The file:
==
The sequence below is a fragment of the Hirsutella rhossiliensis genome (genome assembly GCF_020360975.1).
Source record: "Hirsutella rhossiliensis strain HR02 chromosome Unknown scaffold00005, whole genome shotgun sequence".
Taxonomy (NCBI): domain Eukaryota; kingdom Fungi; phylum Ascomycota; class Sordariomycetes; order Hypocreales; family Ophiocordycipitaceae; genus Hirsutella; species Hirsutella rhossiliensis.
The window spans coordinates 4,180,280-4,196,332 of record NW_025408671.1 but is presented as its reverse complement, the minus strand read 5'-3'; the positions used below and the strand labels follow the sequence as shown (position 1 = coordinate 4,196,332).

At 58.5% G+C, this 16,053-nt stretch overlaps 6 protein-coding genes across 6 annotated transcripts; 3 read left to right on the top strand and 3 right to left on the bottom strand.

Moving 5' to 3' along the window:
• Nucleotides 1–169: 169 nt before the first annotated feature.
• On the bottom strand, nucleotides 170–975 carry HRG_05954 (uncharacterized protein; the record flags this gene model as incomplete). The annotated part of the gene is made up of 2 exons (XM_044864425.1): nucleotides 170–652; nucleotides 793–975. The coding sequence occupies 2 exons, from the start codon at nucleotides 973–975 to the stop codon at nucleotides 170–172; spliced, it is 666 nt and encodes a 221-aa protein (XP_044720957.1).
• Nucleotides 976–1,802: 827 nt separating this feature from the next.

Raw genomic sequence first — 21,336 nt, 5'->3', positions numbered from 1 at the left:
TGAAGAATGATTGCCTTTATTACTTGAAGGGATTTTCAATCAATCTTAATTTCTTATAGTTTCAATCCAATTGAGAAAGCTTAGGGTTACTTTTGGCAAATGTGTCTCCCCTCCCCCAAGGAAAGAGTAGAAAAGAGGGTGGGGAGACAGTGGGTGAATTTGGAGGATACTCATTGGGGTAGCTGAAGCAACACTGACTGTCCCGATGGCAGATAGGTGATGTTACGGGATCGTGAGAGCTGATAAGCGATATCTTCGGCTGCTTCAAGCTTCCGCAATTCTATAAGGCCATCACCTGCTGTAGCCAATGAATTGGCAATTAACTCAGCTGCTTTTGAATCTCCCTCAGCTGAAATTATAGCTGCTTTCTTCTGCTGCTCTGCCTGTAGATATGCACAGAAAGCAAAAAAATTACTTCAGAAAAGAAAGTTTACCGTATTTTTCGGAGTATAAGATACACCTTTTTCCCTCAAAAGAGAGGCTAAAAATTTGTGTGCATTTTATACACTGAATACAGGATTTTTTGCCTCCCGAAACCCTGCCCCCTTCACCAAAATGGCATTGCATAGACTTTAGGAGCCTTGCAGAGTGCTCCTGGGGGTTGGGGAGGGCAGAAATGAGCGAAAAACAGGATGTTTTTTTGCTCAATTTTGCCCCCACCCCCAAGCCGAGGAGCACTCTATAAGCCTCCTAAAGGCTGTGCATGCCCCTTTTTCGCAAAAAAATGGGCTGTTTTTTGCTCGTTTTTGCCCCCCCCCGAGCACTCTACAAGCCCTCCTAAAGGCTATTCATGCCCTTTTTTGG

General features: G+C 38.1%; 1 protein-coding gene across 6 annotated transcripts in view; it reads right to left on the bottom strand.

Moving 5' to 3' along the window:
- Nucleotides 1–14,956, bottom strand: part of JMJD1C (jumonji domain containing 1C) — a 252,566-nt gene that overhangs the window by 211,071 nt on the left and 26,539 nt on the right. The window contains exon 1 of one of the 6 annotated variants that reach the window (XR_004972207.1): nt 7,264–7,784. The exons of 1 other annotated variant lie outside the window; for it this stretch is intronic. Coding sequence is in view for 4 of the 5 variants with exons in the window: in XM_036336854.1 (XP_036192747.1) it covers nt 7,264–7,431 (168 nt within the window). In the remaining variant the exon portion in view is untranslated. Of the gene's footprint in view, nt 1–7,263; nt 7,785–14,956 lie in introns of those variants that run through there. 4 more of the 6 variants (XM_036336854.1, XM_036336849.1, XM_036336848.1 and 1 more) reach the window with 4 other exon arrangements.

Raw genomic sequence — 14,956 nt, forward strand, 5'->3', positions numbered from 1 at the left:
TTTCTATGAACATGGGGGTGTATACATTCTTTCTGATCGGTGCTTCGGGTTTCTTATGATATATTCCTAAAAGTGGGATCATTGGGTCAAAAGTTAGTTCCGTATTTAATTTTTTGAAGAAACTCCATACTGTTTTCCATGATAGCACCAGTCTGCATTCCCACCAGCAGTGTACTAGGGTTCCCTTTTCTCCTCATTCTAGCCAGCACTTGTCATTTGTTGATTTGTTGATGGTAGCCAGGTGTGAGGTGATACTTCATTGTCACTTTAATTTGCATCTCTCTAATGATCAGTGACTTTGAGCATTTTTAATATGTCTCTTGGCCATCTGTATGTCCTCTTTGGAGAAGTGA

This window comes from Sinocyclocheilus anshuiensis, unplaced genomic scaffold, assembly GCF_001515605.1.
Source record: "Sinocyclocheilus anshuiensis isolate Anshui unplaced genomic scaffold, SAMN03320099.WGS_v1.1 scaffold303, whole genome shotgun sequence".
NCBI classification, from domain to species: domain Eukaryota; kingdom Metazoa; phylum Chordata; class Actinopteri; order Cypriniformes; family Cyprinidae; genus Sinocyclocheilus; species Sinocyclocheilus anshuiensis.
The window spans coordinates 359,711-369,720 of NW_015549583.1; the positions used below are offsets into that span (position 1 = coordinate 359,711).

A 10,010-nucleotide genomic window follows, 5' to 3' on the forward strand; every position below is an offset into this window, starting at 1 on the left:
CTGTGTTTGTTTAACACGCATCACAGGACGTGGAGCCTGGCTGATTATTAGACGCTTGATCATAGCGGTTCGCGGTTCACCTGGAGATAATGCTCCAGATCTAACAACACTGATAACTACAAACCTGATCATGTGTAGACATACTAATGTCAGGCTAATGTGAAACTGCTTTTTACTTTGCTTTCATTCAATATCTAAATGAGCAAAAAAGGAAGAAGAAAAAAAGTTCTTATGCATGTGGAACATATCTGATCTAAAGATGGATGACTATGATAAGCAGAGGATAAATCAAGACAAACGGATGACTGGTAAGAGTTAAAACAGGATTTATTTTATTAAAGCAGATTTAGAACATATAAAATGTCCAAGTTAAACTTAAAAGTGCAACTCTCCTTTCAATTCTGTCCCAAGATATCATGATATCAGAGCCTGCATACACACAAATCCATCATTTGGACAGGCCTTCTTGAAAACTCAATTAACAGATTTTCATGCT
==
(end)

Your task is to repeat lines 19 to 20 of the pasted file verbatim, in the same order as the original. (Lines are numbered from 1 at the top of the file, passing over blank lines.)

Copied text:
NCBI classification, from domain to species: domain Eukaryota; kingdom Metazoa; phylum Chordata; class Actinopteri; order Cypriniformes; family Cyprinidae; genus Sinocyclocheilus; species Sinocyclocheilus anshuiensis.
The window spans coordinates 359,711-369,720 of NW_015549583.1; the positions used below are offsets into that span (position 1 = coordinate 359,711).